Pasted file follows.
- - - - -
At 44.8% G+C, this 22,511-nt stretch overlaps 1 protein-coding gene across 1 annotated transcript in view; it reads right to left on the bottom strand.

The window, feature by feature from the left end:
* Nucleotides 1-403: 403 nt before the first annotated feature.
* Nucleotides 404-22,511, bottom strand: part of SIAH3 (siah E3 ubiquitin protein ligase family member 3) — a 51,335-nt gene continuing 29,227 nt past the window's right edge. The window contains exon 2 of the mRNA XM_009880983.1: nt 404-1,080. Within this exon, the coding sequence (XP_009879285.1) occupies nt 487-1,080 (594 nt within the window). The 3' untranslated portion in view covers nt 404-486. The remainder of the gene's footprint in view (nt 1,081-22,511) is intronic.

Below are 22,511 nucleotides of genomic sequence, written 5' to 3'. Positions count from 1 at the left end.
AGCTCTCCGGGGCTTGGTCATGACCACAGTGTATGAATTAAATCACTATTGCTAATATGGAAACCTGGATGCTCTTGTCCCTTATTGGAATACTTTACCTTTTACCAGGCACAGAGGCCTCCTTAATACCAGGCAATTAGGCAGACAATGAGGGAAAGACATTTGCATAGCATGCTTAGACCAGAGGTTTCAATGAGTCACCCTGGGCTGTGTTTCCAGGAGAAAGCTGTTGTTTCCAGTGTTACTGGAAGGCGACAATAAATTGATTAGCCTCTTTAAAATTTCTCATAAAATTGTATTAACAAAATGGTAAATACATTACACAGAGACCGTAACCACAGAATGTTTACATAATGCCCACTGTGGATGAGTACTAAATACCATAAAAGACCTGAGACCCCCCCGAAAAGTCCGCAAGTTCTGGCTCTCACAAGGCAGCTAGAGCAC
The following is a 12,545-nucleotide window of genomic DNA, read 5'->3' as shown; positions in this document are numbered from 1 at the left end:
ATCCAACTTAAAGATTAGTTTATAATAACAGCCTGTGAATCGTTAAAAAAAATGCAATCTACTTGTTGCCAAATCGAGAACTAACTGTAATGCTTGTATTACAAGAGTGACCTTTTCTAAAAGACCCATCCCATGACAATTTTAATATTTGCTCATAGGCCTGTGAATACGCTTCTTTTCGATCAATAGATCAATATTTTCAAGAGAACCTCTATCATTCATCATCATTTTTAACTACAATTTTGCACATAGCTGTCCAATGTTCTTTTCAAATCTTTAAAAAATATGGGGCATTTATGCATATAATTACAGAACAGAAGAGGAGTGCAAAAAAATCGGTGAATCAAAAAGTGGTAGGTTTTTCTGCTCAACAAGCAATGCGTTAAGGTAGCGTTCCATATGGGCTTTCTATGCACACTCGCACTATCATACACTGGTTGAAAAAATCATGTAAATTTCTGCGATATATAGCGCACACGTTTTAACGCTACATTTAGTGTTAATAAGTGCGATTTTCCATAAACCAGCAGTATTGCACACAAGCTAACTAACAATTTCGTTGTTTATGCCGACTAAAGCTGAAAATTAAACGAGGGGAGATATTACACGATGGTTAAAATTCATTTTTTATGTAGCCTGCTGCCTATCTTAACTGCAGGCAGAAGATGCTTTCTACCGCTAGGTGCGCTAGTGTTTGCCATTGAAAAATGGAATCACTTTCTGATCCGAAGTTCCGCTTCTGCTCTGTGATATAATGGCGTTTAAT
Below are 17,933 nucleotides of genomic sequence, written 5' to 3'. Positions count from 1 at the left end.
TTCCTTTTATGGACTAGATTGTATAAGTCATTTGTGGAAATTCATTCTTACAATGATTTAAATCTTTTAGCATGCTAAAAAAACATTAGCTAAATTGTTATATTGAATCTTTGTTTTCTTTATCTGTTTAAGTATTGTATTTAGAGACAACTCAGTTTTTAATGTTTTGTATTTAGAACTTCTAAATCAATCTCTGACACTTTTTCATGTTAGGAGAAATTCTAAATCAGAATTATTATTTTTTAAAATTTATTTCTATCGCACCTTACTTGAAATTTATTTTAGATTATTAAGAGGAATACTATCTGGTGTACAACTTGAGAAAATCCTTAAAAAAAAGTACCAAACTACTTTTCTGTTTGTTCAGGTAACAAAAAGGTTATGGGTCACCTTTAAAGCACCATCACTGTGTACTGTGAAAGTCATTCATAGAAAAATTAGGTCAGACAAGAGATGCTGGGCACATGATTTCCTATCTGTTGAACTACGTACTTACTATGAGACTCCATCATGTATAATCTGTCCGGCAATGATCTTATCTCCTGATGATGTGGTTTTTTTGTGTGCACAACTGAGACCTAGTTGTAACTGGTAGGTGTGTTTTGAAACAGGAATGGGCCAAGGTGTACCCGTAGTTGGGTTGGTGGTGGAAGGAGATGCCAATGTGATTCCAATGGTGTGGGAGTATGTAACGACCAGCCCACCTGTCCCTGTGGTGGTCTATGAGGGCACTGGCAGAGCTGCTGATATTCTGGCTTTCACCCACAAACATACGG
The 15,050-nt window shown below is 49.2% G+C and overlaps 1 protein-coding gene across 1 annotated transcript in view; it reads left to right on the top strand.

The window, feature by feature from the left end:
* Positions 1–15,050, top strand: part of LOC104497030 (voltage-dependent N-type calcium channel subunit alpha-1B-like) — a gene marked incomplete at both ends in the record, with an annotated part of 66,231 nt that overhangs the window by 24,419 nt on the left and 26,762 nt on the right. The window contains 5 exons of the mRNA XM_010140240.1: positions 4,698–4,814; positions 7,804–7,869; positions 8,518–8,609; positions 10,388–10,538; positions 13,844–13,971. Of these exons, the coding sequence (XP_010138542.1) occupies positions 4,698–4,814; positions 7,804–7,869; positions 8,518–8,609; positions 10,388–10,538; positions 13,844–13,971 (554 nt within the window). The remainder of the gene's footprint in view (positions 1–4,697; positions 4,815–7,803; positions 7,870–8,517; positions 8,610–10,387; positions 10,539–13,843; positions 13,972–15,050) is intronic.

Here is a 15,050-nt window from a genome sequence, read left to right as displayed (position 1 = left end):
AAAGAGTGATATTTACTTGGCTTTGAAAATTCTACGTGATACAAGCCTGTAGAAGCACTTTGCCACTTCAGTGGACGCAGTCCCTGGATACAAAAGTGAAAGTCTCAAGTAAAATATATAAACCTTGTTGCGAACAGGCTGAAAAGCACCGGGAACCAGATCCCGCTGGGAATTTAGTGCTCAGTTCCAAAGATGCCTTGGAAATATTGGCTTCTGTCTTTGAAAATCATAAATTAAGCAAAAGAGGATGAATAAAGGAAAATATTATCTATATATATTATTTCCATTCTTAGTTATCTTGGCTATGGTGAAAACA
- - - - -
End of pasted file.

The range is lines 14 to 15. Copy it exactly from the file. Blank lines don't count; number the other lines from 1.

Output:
Here is a 15,050-nt window from a genome sequence, read left to right as displayed (position 1 = left end):
AAAGAGTGATATTTACTTGGCTTTGAAAATTCTACGTGATACAAGCCTGTAGAAGCACTTTGCCACTTCAGTGGACGCAGTCCCTGGATACAAAAGTGAAAGTCTCAAGTAAAATATATAAACCTTGTTGCGAACAGGCTGAAAAGCACCGGGAACCAGATCCCGCTGGGAATTTAGTGCTCAGTTCCAAAGATGCCTTGGAAATATTGGCTTCTGTCTTTGAAAATCATAAATTAAGCAAAAGAGGATGAATAAAGGAAAATATTATCTATATATATTATTTCCATTCTTAGTTATCTTGGCTATGGTGAAAACA